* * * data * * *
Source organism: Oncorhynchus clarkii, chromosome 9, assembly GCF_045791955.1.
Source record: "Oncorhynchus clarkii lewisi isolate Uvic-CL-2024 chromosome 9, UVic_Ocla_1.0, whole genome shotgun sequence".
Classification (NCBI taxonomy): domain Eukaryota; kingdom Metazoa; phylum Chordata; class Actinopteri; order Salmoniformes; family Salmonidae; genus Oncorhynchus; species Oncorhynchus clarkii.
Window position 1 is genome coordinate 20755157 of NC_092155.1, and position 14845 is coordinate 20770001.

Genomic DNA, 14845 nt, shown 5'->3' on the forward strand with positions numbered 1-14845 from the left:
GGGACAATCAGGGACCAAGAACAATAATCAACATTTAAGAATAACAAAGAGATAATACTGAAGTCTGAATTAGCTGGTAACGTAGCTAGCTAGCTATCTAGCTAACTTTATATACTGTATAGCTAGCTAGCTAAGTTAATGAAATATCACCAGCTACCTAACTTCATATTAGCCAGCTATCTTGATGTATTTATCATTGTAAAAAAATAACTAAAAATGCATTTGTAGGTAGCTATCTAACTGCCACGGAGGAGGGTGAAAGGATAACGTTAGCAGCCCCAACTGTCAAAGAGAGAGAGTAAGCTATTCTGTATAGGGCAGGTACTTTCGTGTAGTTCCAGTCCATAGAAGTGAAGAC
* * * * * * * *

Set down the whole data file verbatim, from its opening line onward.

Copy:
Source organism: Oncorhynchus clarkii, chromosome 9, assembly GCF_045791955.1.
Source record: "Oncorhynchus clarkii lewisi isolate Uvic-CL-2024 chromosome 9, UVic_Ocla_1.0, whole genome shotgun sequence".
Classification (NCBI taxonomy): domain Eukaryota; kingdom Metazoa; phylum Chordata; class Actinopteri; order Salmoniformes; family Salmonidae; genus Oncorhynchus; species Oncorhynchus clarkii.
Window position 1 is genome coordinate 20755157 of NC_092155.1, and position 14845 is coordinate 20770001.

Genomic DNA, 14845 nt, shown 5'->3' on the forward strand with positions numbered 1-14845 from the left:
GGGACAATCAGGGACCAAGAACAATAATCAACATTTAAGAATAACAAAGAGATAATACTGAAGTCTGAATTAGCTGGTAACGTAGCTAGCTAGCTATCTAGCTAACTTTATATACTGTATAGCTAGCTAGCTAAGTTAATGAAATATCACCAGCTACCTAACTTCATATTAGCCAGCTATCTTGATGTATTTATCATTGTAAAAAAATAACTAAAAATGCATTTGTAGGTAGCTATCTAACTGCCACGGAGGAGGGTGAAAGGATAACGTTAGCAGCCCCAACTGTCAAAGAGAGAGAGTAAGCTATTCTGTATAGGGCAGGTACTTTCGTGTAGTTCCAGTCCATAGAAGTGAAGAC